An article in The Hill caught my eye this past weekend. In “No more gut-based strategies: Using evidence to solve the digital divide”, Gregory Rosston and Scott Wallsten write:
COVID-19 has, among other things, brought home the costs of the digital divide. Numerous op-eds have offered solutions, including increasing subsidies to schools, providing eligible low-income people with a $50 per month broadband credit, funding more digital literacy classes and putting WiFi on school buses. A House bill would allocate $80 billion to ideas meant to close the digital divide.
The key missing component of nearly every proposal to solve the connectivity problem is evidence — evidence suggesting the ideas are likely to work and ways to use evidence in the future to evaluate whether they did work. Otherwise, we are likely throwing money away. Understanding what works and what doesn’t requires data collection and research now and in the future.
Gregory Rosston is Senior Fellow at the Stanford Institute for Economic Policy Research and Director of the Public Policy program at Stanford University. He previously served as Deputy Chief Economist at the Federal Communications Commission. Scott Wallsten is president and senior fellow of the Technology Policy Institute and was the economics director for the FCC’s National Broadband Plan.
Many people mistakenly think the connectivity problem is simple to solve. All we need to do is lower the price and we’ll magically attain universal broadband adoption.
If it was only that easy.
In reality, we have gained some experience, learning from programs like Connecting Families, Internet for Good, and Connected for Success that other factors are in play. South of the border, “Learning from the FCC’s Lifeline Broadband Pilot Projects” [pdf, 1.8MB] looked at the outcomes of 14 experimental wireline and wireless broadband Lifeline projects facilitated by the FCC around the United States.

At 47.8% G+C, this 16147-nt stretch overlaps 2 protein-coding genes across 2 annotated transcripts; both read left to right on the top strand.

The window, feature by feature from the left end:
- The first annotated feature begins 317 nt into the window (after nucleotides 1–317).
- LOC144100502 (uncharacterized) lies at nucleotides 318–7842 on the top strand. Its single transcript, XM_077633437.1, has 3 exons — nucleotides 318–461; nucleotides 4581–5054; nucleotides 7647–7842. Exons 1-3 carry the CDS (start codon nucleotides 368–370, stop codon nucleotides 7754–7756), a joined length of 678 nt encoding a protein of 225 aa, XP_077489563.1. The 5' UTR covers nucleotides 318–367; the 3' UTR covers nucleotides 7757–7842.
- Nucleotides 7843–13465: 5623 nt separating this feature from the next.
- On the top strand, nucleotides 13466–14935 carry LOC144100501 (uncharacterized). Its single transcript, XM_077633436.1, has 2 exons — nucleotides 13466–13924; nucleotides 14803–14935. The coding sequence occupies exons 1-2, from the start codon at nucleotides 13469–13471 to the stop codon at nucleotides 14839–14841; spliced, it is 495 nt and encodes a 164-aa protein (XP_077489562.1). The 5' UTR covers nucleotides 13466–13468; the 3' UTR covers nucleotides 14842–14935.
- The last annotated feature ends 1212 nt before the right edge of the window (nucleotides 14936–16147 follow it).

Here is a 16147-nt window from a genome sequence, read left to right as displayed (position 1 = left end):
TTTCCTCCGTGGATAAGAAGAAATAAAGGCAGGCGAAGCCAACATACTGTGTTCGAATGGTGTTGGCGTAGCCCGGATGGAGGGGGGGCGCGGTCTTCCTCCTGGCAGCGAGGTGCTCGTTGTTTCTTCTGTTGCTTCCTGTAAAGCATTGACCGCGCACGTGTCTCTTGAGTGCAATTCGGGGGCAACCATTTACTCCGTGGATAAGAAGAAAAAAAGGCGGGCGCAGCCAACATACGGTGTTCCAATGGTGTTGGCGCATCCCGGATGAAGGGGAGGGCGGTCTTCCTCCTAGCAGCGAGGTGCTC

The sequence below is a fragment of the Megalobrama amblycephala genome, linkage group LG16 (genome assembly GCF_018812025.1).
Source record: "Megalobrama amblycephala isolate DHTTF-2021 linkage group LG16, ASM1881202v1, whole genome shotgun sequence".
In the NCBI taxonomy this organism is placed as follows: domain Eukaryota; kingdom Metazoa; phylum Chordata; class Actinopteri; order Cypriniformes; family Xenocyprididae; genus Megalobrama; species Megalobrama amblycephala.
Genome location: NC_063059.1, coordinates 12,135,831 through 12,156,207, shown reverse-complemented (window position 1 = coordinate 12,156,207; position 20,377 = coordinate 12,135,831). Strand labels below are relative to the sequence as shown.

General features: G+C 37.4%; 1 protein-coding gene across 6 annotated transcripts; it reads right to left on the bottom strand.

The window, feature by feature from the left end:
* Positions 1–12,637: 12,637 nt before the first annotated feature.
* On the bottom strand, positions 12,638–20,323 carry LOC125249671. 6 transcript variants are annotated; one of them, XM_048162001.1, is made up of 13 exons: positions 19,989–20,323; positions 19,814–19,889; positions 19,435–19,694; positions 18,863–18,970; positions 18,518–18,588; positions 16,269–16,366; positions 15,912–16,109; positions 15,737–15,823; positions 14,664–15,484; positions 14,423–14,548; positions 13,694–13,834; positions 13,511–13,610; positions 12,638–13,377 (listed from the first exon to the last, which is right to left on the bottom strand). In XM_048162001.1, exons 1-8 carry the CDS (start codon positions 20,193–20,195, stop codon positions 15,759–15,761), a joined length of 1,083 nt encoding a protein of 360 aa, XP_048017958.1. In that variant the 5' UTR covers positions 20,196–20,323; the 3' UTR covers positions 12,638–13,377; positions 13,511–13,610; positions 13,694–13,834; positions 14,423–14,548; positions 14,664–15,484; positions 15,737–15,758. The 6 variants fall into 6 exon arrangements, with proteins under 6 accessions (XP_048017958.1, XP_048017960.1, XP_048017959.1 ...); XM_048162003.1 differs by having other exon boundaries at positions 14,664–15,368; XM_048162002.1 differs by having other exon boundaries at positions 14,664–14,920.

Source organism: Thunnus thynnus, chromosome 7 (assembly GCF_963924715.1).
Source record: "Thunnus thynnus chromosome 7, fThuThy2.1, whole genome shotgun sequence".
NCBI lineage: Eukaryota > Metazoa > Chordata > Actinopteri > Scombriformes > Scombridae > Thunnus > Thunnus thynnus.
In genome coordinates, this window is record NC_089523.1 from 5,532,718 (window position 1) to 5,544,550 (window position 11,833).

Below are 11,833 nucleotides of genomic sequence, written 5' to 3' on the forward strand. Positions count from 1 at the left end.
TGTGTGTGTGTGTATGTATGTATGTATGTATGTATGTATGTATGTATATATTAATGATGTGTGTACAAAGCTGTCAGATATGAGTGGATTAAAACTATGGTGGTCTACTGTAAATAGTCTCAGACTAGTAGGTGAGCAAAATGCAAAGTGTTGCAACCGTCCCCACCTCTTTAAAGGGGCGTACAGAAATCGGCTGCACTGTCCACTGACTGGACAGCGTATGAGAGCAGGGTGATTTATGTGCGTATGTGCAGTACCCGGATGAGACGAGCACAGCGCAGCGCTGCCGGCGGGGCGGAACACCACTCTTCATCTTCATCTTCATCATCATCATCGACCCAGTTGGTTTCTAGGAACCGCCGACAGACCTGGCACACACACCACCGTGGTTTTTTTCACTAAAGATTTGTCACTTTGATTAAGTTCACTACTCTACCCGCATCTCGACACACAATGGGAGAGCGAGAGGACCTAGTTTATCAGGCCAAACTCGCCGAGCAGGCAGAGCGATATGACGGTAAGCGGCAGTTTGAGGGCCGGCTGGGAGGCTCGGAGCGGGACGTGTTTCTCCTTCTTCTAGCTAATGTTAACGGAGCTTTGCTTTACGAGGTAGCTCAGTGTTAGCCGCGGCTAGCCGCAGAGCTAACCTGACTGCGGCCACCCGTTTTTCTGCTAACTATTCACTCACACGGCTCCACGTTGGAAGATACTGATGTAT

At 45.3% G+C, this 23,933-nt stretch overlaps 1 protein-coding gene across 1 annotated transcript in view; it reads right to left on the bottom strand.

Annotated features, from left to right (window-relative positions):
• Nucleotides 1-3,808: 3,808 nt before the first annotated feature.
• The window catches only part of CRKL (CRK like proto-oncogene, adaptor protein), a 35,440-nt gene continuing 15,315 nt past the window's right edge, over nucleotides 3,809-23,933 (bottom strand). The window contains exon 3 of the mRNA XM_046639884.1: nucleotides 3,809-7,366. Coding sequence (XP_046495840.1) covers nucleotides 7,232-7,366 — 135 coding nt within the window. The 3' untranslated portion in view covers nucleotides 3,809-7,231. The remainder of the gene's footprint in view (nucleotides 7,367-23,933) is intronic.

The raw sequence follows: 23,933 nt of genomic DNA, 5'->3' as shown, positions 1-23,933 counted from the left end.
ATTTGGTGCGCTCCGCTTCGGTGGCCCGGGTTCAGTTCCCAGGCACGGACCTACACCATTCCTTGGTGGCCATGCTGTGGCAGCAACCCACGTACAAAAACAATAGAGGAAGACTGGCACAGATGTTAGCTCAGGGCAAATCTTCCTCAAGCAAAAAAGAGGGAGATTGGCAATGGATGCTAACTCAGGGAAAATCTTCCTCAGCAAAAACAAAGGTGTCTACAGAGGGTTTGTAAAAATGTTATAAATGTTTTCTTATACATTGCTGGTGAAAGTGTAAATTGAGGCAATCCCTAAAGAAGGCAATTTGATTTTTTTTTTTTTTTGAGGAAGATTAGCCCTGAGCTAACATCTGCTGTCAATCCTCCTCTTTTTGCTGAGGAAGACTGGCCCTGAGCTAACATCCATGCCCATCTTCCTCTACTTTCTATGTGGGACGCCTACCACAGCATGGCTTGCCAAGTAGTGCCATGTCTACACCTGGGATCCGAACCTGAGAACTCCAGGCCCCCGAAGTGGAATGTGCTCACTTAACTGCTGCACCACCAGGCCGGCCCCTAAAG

There were some very important observations made from those US trials.
- The most consistent result was unexpected: an extremely low participation rate. Wireline providers and mobile providers (except those in Puerto Rico) managed to sign up less than 10 percent of the number of participants they had expected despite extensive outreach efforts. Puerto Rico mobile providers met their participation goals probably because of mass-market television advertising. These results demonstrate the difficulty of encouraging low-income people without connections to sign up even with large discounts, suggesting that subsidies are likely to go to people who already subscribe rather than working to close the digital divide.
- The trials also revealed subscribers’ willingness to trade off speed for lower prices, with subscribers regularly choosing plans that offered less than 10 Mbps, which is the FCC’s current required minimum for rural broadband subsidies. Because faster broadband typically costs more, higher minimum speeds are likely to blunt the (already likely low) beneficial effects of subsidies by increasing the price of eligible plans.
- Finally, subscribers generally expressed a preference to avoid digital literacy training classes. In one project, many participants were willing to forego an additional $10 per month savings or a free computer in order to avoid taking those classes.
As Wallsten and Rosston write, “The change in adoption we should expect at different price levels is just one of many questions that need to be answered to effectively address the digital divide.”
As we saw in the Cabinet pronouncement this past weekend, as far as the Canadian government is concerned, Canada’s future depends on connectivity.
The former economists from the FCC advise “The first step toward making real progress is recognizing what we don’t know and doing something to fill that gap in our knowledge.”
Solving the digital divide will need more than just building the infrastructure. Broadband availability is necessary, but insufficient to achieve universal digital adoption.
We need to ensure that we are gathering more evidence, and learning from the data. Using evidence to solve the digital divide,